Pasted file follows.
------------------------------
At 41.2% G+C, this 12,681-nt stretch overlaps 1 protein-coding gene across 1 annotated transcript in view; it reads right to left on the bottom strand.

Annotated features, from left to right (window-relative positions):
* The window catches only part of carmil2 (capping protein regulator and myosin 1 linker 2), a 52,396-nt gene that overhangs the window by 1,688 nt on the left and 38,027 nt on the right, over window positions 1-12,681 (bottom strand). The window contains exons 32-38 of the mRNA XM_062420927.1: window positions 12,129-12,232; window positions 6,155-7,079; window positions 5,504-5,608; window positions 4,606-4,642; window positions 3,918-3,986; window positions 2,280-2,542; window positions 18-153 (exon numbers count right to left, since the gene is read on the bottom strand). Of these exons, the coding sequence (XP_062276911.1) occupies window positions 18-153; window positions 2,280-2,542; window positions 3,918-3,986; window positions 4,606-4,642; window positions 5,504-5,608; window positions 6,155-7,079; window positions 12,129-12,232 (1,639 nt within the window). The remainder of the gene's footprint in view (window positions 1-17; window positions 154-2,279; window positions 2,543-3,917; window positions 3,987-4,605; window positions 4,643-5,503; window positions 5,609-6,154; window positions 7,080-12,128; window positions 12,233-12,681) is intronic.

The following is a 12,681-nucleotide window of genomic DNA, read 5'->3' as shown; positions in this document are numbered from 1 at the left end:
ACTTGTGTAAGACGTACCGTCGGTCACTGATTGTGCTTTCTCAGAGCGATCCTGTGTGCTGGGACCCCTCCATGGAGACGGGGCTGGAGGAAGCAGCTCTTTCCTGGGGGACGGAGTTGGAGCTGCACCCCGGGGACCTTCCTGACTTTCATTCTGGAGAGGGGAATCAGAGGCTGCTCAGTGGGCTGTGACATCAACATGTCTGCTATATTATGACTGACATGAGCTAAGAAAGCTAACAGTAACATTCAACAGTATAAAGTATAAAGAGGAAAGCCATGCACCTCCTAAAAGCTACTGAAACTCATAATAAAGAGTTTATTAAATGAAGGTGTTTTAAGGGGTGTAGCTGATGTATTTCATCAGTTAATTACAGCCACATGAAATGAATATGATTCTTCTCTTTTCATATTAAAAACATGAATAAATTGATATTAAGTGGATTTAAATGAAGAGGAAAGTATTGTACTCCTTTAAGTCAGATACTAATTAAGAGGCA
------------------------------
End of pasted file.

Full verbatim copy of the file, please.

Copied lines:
At 41.2% G+C, this 12,681-nt stretch overlaps 1 protein-coding gene across 1 annotated transcript in view; it reads right to left on the bottom strand.

Annotated features, from left to right (window-relative positions):
* The window catches only part of carmil2 (capping protein regulator and myosin 1 linker 2), a 52,396-nt gene that overhangs the window by 1,688 nt on the left and 38,027 nt on the right, over window positions 1-12,681 (bottom strand). The window contains exons 32-38 of the mRNA XM_062420927.1: window positions 12,129-12,232; window positions 6,155-7,079; window positions 5,504-5,608; window positions 4,606-4,642; window positions 3,918-3,986; window positions 2,280-2,542; window positions 18-153 (exon numbers count right to left, since the gene is read on the bottom strand). Of these exons, the coding sequence (XP_062276911.1) occupies window positions 18-153; window positions 2,280-2,542; window positions 3,918-3,986; window positions 4,606-4,642; window positions 5,504-5,608; window positions 6,155-7,079; window positions 12,129-12,232 (1,639 nt within the window). The remainder of the gene's footprint in view (window positions 1-17; window positions 154-2,279; window positions 2,543-3,917; window positions 3,987-4,605; window positions 4,643-5,503; window positions 5,609-6,154; window positions 7,080-12,128; window positions 12,233-12,681) is intronic.

The following is a 12,681-nucleotide window of genomic DNA, read 5'->3' as shown; positions in this document are numbered from 1 at the left end:
ACTTGTGTAAGACGTACCGTCGGTCACTGATTGTGCTTTCTCAGAGCGATCCTGTGTGCTGGGACCCCTCCATGGAGACGGGGCTGGAGGAAGCAGCTCTTTCCTGGGGGACGGAGTTGGAGCTGCACCCCGGGGACCTTCCTGACTTTCATTCTGGAGAGGGGAATCAGAGGCTGCTCAGTGGGCTGTGACATCAACATGTCTGCTATATTATGACTGACATGAGCTAAGAAAGCTAACAGTAACATTCAACAGTATAAAGTATAAAGAGGAAAGCCATGCACCTCCTAAAAGCTACTGAAACTCATAATAAAGAGTTTATTAAATGAAGGTGTTTTAAGGGGTGTAGCTGATGTATTTCATCAGTTAATTACAGCCACATGAAATGAATATGATTCTTCTCTTTTCATATTAAAAACATGAATAAATTGATATTAAGTGGATTTAAATGAAGAGGAAAGTATTGTACTCCTTTAAGTCAGATACTAATTAAGAGGCA